English was brought to Ireland as a result of the Norman invasion of Ireland of the late 12th century. Initially, it was mainly spoken in an area known as the Pale around Dublin, with mostly Irish spoken throughout the rest of the country. By the Tudor period, Irish culture and language had regained most of the territory lost to the colonists: even in the Pale, "all the common folk… for the most part are of Irish birth, Irish habit, and of Irish language". However, the Tudor conquest and colonisation of Ireland in the 16th century marked a revival in the use of English. By the mid-19th century, English was the majority language spoken in the country.[a] It has retained this status to the present day, with even those whose first language is Irish being fluent in English as well.
The Irish accent is definitely one accent I enjoy trying to imitate. I love Father Ted, but in the end it was Brendan Gleeson's amazing performance in "The Guard" which really revealed its fun and ironic side.
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Aussie Dialect

Australian English (AuE, en-AU[3]) is a major variety of the English language, used throughout Australia. Although English has no official status in the Constitution, Australian English is the country's national and de facto official language as it is the first language of the majority of the population.

As a distinct dialect, Australian English differs considerably from other varieties of English in vocabulary, accent, pronunciation, register, grammar and spelling.

Australian English, in common with several British English dialects (for example, Cockney, Scouse, Glaswegian and Geordie), uses the word mate. Many words used by Australians were at one time used in the United Kingdom but have since fallen out of usage or changed in meaning there.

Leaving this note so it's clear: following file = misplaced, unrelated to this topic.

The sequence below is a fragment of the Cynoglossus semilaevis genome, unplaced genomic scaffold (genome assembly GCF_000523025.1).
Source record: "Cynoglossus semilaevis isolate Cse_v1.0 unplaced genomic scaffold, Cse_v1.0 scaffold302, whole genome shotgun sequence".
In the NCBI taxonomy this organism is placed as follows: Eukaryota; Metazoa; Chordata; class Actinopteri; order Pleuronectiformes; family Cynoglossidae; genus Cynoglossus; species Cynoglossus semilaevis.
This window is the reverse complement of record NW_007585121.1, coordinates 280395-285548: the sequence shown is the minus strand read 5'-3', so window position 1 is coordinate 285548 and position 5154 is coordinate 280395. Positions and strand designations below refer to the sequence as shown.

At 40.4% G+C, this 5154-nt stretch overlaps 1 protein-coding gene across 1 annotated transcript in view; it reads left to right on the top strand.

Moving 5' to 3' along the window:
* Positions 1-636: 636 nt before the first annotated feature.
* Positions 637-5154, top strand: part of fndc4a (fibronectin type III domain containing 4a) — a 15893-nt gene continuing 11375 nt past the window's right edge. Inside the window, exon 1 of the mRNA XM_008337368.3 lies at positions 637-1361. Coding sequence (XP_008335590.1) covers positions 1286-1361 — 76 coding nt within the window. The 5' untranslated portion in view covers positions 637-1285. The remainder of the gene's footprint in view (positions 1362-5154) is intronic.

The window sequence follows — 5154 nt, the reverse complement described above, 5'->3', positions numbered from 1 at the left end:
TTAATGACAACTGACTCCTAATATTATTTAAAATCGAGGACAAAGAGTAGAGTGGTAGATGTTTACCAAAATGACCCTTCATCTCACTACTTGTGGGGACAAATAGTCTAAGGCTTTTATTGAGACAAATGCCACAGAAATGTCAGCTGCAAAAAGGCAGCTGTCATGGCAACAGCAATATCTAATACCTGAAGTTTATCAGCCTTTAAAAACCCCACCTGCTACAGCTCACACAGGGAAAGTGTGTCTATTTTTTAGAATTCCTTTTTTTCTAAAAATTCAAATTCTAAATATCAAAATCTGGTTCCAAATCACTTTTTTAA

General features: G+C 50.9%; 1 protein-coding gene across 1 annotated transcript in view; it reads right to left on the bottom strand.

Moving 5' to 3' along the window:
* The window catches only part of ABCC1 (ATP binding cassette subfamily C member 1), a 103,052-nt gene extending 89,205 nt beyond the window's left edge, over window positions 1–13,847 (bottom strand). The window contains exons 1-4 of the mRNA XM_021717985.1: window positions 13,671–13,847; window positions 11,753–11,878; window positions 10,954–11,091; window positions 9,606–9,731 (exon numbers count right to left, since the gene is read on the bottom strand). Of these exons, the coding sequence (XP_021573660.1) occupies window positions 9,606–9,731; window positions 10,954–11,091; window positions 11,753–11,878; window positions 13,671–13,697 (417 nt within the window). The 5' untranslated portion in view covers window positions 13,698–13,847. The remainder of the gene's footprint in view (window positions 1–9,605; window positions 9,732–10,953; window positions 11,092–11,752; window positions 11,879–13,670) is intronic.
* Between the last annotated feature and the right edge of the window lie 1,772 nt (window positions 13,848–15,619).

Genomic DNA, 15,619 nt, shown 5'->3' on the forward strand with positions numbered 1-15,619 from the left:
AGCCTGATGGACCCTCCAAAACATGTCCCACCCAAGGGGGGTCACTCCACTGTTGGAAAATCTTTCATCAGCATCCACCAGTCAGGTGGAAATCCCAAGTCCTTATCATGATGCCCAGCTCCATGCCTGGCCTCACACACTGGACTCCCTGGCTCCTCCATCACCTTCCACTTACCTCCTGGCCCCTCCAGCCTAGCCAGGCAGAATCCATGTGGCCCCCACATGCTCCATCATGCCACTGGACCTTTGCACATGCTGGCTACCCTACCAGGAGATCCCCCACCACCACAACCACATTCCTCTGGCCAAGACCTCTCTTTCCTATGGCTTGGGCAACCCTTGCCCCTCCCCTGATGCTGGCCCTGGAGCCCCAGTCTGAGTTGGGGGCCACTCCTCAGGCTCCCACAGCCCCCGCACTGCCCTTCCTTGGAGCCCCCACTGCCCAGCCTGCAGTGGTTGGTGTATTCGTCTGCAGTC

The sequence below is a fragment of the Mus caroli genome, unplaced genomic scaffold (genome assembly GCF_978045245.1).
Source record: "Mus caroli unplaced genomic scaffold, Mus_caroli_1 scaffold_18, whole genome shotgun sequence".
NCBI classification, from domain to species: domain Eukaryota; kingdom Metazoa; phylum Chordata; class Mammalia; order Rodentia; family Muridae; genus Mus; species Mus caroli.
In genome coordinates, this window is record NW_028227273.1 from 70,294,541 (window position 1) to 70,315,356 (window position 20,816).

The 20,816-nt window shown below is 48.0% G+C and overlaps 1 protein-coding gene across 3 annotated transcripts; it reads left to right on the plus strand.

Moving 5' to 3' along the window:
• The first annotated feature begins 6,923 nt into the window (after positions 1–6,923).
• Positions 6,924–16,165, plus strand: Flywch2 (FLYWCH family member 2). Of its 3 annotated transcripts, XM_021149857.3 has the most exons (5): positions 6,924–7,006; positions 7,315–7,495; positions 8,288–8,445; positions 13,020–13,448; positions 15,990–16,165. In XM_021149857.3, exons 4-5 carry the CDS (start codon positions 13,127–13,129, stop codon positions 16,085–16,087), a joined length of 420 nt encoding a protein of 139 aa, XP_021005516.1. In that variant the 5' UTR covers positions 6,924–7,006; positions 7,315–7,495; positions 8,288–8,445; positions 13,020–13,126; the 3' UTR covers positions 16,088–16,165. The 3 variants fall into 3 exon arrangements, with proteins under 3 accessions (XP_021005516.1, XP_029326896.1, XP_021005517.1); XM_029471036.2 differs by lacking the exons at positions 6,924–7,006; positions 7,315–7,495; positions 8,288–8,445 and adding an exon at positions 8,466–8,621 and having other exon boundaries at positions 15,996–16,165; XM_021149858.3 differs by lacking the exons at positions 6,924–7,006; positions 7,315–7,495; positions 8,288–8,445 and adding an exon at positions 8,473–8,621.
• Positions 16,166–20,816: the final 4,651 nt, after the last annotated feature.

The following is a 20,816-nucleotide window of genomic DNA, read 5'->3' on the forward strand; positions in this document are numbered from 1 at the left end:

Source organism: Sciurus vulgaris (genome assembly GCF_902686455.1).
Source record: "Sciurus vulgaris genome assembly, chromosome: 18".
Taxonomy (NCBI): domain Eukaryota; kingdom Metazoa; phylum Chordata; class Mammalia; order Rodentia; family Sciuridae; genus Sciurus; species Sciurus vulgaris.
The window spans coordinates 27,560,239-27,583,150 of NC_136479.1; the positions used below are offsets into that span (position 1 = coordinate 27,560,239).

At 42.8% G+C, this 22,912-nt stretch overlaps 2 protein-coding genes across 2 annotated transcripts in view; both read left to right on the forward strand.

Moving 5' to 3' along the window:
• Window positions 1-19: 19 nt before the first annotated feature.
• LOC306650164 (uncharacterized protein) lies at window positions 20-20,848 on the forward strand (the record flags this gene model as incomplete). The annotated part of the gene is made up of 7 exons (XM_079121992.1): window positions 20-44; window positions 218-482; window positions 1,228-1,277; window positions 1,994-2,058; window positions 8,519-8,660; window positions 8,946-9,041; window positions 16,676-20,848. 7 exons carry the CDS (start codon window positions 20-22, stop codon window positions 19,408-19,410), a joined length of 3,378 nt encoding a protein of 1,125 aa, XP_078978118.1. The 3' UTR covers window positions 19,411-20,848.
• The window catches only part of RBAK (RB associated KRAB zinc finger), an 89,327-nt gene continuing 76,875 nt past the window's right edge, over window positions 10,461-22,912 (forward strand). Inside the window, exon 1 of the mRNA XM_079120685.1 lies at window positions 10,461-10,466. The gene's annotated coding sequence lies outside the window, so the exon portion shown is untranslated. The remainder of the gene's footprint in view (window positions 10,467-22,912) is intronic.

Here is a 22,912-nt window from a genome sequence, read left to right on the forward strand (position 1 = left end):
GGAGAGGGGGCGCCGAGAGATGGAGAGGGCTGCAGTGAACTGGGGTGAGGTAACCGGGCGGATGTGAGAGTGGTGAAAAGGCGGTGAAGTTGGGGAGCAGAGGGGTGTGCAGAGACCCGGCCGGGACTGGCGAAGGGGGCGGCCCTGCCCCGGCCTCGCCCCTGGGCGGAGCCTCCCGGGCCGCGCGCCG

I went for the tennis player Pat Cash as a representative because it sounded the most 'authentic' in my ears. Some accents are prone to blur with one another when it's done by lazy speakers. But his is as clear as the Australian day. Even the Aussie accent used by English satirist Chris Morris (my hero) for his "Brass Eye" show reminded me of no one else other than Pat Cash. And he's bang on when it comes to accents.
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Geordie /ˈdʒɔːrdi/ is both a regional nickname for a person from the larger Tyneside region of North East England and the name of the Northern English dialect spoken by its inhabitants. The term is associated with Tyneside, south Northumberland and northern parts of County Durham.
If you don't think accents can hinder your access to greater opportunities then think again. Her hopes of replicating her UK success in the US were apparently dashed when nobody in America could make one lick of sense from what came out of her pretty gob. It's a shame because I find that what adds to Cheryl Cole's great beauty is her voice. Francois Boufhal and Syren Sexton have sexy voices too, great for dirty talk, which goes to show its power.

It is funny when people outside of UK give praise to the British accent I often wonder which accent they mean. Because there's that much phonetic variation and so much regional slang, England is probably the only country where people have a hard time understanding each other despite using the same language. I'm not sure if it's different elsewhere but pretty much every one of my teachers used Standard English in their lectures which is the 'accent' or lackthereof I've become familiar with.

I'm really an oddball with this one in the sense that I could imitate so many accents but find it hopeless to speak the one where my roots belong to. The Brummie accent is just bloody impossible for some reason. It's also often ranked as the worst and least 'intelligent' dialect in Britain which I happen to not agree with. It depends on the person I believe. In the hands of Adrian Chiles, it can sound sophisticated and there's no doubt his appearance in the media has gone some way to help improve its reputation and make up for its lack of representation. When a pretty woman with a pretty voice speaks it, it can also hit some really sweet sensual notes . Especially when she's feeling amorous which isn't hard at all with me. She then becomes music to my ears.